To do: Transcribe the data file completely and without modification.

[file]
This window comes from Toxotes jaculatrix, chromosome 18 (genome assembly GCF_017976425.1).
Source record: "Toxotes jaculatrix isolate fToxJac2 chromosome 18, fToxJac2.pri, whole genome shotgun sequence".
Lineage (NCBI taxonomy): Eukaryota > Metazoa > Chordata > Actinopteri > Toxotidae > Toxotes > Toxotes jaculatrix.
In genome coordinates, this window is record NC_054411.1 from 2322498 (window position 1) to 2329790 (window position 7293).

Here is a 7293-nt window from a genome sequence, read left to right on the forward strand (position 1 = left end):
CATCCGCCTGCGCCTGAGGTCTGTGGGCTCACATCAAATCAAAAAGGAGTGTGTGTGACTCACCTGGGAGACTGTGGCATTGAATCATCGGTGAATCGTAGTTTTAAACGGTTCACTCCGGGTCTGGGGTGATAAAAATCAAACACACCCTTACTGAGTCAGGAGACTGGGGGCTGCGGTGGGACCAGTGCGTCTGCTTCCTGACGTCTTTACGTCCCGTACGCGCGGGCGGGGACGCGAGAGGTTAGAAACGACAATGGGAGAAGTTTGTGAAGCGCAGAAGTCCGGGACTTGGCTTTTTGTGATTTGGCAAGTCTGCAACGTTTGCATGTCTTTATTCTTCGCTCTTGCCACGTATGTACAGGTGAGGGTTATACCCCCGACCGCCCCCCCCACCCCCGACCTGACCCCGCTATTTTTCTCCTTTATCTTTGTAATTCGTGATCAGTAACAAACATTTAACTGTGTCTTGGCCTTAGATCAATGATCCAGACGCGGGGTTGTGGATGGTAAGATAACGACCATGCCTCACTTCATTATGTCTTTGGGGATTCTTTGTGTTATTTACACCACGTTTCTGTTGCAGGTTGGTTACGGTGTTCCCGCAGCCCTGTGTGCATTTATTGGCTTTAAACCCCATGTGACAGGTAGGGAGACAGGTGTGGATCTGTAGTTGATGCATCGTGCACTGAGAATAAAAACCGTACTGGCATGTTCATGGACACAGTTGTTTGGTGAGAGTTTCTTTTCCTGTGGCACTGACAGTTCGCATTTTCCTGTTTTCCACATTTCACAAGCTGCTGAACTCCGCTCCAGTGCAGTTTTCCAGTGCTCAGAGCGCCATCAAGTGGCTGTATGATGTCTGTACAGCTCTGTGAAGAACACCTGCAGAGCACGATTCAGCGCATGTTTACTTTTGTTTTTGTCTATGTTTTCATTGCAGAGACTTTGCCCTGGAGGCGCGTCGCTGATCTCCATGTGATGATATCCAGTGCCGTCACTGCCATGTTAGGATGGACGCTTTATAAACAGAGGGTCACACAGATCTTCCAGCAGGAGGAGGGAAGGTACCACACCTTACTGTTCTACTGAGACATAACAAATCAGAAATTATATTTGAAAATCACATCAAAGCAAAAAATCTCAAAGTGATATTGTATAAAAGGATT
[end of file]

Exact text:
This window comes from Toxotes jaculatrix, chromosome 18 (genome assembly GCF_017976425.1).
Source record: "Toxotes jaculatrix isolate fToxJac2 chromosome 18, fToxJac2.pri, whole genome shotgun sequence".
Lineage (NCBI taxonomy): Eukaryota > Metazoa > Chordata > Actinopteri > Toxotidae > Toxotes > Toxotes jaculatrix.
In genome coordinates, this window is record NC_054411.1 from 2322498 (window position 1) to 2329790 (window position 7293).

Here is a 7293-nt window from a genome sequence, read left to right on the forward strand (position 1 = left end):
CATCCGCCTGCGCCTGAGGTCTGTGGGCTCACATCAAATCAAAAAGGAGTGTGTGTGACTCACCTGGGAGACTGTGGCATTGAATCATCGGTGAATCGTAGTTTTAAACGGTTCACTCCGGGTCTGGGGTGATAAAAATCAAACACACCCTTACTGAGTCAGGAGACTGGGGGCTGCGGTGGGACCAGTGCGTCTGCTTCCTGACGTCTTTACGTCCCGTACGCGCGGGCGGGGACGCGAGAGGTTAGAAACGACAATGGGAGAAGTTTGTGAAGCGCAGAAGTCCGGGACTTGGCTTTTTGTGATTTGGCAAGTCTGCAACGTTTGCATGTCTTTATTCTTCGCTCTTGCCACGTATGTACAGGTGAGGGTTATACCCCCGACCGCCCCCCCCACCCCCGACCTGACCCCGCTATTTTTCTCCTTTATCTTTGTAATTCGTGATCAGTAACAAACATTTAACTGTGTCTTGGCCTTAGATCAATGATCCAGACGCGGGGTTGTGGATGGTAAGATAACGACCATGCCTCACTTCATTATGTCTTTGGGGATTCTTTGTGTTATTTACACCACGTTTCTGTTGCAGGTTGGTTACGGTGTTCCCGCAGCCCTGTGTGCATTTATTGGCTTTAAACCCCATGTGACAGGTAGGGAGACAGGTGTGGATCTGTAGTTGATGCATCGTGCACTGAGAATAAAAACCGTACTGGCATGTTCATGGACACAGTTGTTTGGTGAGAGTTTCTTTTCCTGTGGCACTGACAGTTCGCATTTTCCTGTTTTCCACATTTCACAAGCTGCTGAACTCCGCTCCAGTGCAGTTTTCCAGTGCTCAGAGCGCCATCAAGTGGCTGTATGATGTCTGTACAGCTCTGTGAAGAACACCTGCAGAGCACGATTCAGCGCATGTTTACTTTTGTTTTTGTCTATGTTTTCATTGCAGAGACTTTGCCCTGGAGGCGCGTCGCTGATCTCCATGTGATGATATCCAGTGCCGTCACTGCCATGTTAGGATGGACGCTTTATAAACAGAGGGTCACACAGATCTTCCAGCAGGAGGAGGGAAGGTACCACACCTTACTGTTCTACTGAGACATAACAAATCAGAAATTATATTTGAAAATCACATCAAAGCAAAAAATCTCAAAGTGATATTGTATAAAAGGATT